|WIT's World Ecology Report - Vol. 08, No. 2 - Critical Issues in Health and the Environment (WIT, 1996, 16 pages)|
Edgar J. Asebey, President
Andes Pharmaceuticals, Inc.
Biodiversity prospecting is the search for useful pharmaceutical compounds locked within the world's biological diversity. This approach to discovering new pharmaceuticals is not new; 40% of all modern pharmaceuticals are derived from natural products (i.e., biodiversity). Annual world wide sales of plant-derived pharmaceuticals currently total $20 billion. Furthermore, an impressive 70% of all plants known to have anti-turmor properties which may lead to breakthroughs in treatment of cancer have been found in tropical forests. Yet of an estimated 60,000 species of plants in the Amazon, a mere 470 have been studied chemically and an astonishing 90% have not yet been subjected to even a preliminary analysis.
The search for new natural products has traditionally implied the exploitation of the resources found in a developing country and the subsequent removal of that resource to a developed country for investigation and eventual commercialization. As a result of this "extractive" approach to biodiversity prospecting, very few benefits have been returned to the developing countries which are the source for these natural products.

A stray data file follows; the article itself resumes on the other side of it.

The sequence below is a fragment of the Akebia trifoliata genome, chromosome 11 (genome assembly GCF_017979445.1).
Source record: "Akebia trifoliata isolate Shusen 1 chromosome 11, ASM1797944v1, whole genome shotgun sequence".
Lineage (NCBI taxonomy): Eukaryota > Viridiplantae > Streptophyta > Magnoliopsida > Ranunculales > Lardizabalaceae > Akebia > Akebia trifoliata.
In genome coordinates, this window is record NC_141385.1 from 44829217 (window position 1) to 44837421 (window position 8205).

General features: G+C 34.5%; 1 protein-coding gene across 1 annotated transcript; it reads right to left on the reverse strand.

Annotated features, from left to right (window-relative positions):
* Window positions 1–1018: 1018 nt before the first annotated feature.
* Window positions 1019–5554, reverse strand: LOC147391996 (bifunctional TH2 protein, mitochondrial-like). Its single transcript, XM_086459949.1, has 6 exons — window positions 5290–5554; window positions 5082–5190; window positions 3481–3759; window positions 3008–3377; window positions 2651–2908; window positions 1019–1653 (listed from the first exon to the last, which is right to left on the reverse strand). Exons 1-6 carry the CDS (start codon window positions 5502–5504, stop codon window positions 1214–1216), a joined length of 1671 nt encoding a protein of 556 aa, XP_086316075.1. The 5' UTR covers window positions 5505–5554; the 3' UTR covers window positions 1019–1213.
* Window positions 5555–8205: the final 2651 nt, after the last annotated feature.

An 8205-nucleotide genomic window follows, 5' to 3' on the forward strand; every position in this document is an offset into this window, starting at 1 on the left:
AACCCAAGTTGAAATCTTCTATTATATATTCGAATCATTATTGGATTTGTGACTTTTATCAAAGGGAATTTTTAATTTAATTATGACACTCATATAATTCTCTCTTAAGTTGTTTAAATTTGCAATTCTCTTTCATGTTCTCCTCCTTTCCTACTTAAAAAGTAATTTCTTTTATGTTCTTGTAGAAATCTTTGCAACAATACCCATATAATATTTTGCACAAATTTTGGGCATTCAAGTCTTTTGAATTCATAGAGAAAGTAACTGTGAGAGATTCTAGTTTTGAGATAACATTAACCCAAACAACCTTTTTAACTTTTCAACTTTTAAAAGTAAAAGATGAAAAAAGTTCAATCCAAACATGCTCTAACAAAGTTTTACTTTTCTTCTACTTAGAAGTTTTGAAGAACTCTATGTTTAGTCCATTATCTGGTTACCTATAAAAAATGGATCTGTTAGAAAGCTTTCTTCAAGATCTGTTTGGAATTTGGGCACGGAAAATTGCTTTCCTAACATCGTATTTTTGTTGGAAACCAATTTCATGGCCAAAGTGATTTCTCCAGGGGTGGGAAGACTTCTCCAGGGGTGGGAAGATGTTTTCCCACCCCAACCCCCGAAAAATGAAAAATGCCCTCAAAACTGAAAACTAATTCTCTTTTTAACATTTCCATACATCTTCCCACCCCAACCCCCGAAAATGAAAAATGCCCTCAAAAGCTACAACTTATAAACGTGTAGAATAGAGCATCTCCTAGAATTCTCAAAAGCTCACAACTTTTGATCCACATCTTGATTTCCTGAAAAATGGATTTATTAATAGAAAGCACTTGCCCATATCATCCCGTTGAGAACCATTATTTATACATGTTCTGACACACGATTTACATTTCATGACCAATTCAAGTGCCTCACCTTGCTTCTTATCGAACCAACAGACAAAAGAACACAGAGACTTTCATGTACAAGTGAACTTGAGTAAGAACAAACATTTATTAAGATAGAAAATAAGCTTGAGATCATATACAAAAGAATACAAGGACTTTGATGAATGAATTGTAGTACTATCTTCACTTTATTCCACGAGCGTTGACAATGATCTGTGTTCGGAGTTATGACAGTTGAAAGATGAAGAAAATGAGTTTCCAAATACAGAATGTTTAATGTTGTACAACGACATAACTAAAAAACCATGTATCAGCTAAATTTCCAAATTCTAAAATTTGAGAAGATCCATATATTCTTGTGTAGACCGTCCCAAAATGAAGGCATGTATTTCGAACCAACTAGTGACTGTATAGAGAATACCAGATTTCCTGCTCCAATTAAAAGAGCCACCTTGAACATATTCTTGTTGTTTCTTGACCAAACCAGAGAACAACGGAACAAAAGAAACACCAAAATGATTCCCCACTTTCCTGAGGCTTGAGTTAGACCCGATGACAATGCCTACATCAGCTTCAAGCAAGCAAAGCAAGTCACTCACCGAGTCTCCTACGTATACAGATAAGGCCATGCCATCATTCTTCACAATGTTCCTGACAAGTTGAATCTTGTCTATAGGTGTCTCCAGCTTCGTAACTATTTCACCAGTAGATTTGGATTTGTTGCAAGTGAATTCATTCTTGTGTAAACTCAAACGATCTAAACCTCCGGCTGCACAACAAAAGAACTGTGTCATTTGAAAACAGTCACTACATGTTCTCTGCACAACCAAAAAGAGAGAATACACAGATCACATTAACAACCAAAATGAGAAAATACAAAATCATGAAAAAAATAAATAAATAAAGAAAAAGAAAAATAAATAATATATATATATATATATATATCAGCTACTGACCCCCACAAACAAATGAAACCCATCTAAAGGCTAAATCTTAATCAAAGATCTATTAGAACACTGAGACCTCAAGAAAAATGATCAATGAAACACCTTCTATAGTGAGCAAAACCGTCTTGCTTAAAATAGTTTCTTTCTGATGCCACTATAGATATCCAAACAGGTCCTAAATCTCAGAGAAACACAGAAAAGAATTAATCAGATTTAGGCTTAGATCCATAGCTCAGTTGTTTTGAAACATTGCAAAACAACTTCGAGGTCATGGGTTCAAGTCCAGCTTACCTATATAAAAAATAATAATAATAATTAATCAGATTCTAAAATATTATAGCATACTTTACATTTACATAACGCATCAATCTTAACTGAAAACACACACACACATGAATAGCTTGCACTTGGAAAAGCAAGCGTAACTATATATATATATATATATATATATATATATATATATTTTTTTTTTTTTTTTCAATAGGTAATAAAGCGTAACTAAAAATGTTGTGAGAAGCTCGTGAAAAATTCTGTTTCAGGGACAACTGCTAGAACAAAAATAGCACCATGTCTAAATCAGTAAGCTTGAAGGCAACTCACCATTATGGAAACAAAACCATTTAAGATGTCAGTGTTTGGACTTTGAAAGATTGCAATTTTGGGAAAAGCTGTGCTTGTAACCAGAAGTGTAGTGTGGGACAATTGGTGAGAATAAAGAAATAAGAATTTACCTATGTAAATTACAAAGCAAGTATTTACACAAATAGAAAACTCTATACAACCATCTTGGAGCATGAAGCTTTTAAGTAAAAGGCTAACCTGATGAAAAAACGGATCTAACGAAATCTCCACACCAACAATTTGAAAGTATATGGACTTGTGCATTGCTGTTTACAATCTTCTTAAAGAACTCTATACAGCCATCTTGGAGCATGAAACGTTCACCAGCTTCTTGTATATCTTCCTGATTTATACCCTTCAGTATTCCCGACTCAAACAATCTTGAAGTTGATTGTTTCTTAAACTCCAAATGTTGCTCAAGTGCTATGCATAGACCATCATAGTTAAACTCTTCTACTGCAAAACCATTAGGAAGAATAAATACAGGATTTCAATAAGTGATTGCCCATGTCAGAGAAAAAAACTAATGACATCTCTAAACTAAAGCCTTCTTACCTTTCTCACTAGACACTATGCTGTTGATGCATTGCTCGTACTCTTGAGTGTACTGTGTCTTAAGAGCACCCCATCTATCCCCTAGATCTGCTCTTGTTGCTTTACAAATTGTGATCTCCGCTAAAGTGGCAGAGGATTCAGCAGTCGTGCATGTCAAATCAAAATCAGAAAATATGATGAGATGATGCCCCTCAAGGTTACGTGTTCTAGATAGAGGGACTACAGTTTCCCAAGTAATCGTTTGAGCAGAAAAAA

A new approach recently put forth replaces the traditional "extractive model" for biodiversity prospecting with the "partnership model." Under the "partnership model" no natural products are removed from the country of origin. Instead, the biotechnology and know-how necessary to discover new pharmaceutical entities are transferred to the developing country rich in biodiversity such that more "value-adding" may be performed within the developing world. This is done through a partnership or joint venture between a biotechnology company from the North and collaborating institutions, NGOs, and local indigenous communities in the South.
This talk focuses on the tremendous opportunities which may be created for the developing world when the "partnership model" for biodiversity prospecting is implemented. Some of these advantages include improving human health, supporting a scientific capacity-building, promoting conservation and sustainable development, and more equitably sharing the benefits derived from the South's biodiversity.